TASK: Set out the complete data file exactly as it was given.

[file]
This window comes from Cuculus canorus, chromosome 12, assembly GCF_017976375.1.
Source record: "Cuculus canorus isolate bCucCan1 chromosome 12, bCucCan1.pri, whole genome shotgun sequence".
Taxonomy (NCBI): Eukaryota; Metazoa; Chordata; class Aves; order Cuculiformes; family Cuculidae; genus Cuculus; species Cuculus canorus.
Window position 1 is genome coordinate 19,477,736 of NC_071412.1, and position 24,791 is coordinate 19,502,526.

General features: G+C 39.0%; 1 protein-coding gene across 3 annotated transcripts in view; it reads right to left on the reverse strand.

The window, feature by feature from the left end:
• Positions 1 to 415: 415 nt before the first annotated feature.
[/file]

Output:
This window comes from Cuculus canorus, chromosome 12, assembly GCF_017976375.1.
Source record: "Cuculus canorus isolate bCucCan1 chromosome 12, bCucCan1.pri, whole genome shotgun sequence".
Taxonomy (NCBI): Eukaryota; Metazoa; Chordata; class Aves; order Cuculiformes; family Cuculidae; genus Cuculus; species Cuculus canorus.
Window position 1 is genome coordinate 19,477,736 of NC_071412.1, and position 24,791 is coordinate 19,502,526.

General features: G+C 39.0%; 1 protein-coding gene across 3 annotated transcripts in view; it reads right to left on the reverse strand.

The window, feature by feature from the left end:
• Positions 1 to 415: 415 nt before the first annotated feature.